Songs In The Key Of ELT – Alphabetical Genre Song

This man is to jazz what I am to synchronised swimming

Music often turns up in course books, and you’ll normally find a dry and somewhat out of date list of music genres listed in the book. Even though I think that you can know about something even if it’s not your favourite subject, it seems from my experience that most students have little interest in knowing that rock ‘n’ roll is a type of music that was popularised by Chuck Berry, Little Richard and Elvis Presley (“Oh yes, of course! I’ve heard of him”, cry the students).

So while I know that there isn’t any reason why they should be interested, and that it’s up to them what they take interest in, it still amazes me how often students know absolutely nothing about different types of music. I had this conversation with a class last week, and it went something like this:

Me: “Who can name any jazz musicians?”


Student: “Kenny G?”

Me, thinking: “Kenny G!!!! Kenny G!!!! Jazz is one of the great American art forms of the 20th Century, one that changed the world, and all you know is Kenny G, a musician so bland that it barely qualifies as sound let alone music!!!! Kenny G!!!! Can you hear that noise? That’s the sound of Charles Mingus spinning in his grave at 33 1/3 rpm!!!! Kenny G!!!! And I don’t even like jazz!!!!”

Me, speaking: “Yes! Now who knows any country singers?”

(repeat as above, but replace Kenny G with Shania Twain)

So the next time I’m in this position, I’m going to do it a different way. First, I’m going to ask them to tell each other, and then the whole class, about which types of music they like. I’ll collect as many genres as I can and put them on the board, discussing each one as we go along, talking about the different artists and discovering if anyone else in the class likes this genre too.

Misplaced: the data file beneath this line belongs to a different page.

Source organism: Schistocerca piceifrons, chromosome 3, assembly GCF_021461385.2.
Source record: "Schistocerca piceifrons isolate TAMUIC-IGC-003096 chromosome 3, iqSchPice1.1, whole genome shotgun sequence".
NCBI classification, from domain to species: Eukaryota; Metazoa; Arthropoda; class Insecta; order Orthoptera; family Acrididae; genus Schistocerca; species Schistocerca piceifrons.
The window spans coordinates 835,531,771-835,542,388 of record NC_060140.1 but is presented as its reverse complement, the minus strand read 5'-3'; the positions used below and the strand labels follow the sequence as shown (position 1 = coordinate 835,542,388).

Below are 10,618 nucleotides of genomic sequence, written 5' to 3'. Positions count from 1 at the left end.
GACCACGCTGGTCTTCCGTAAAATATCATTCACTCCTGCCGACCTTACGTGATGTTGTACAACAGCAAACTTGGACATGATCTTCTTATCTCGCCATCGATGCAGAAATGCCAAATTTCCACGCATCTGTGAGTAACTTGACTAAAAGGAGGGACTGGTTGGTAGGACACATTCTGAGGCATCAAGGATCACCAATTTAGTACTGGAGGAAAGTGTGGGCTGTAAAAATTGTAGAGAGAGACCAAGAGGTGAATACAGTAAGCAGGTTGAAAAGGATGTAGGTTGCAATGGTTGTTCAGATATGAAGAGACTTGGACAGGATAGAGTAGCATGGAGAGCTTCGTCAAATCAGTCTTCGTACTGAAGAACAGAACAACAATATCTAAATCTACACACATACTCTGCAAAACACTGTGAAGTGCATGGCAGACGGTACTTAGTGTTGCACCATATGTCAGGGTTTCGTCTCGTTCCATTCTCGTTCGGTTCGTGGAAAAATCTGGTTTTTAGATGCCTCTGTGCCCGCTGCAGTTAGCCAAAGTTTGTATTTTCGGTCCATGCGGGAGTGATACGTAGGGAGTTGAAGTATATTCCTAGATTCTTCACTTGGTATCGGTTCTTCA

I’ll then write an a to z on the board and add their favourite genres to the list. Then I’ll ask them to add as many types of music as they can to the a-z.

Then I’m going to play them this video and ask them to write down as many types of music as they can, but I’m not going to let them see the bottom right corner of the screen where the genres are named.

Now obviously there are many they won’t know, and there are probably plenty that you don’t know too, but that’s fine, this isn’t a music lesson after all. After you’ve added the handful that they might recognise, you can talk about some of the ones that they’ve never heard of. If you want to give follow up homework, you could give out the new types of music, one per student, and ask them to do some research and report back next week with what they can find out about it. Or they could jump onto their smartphones and have a look there and then.

More engaging then just a boring list, I reckon.

But what is wonky?

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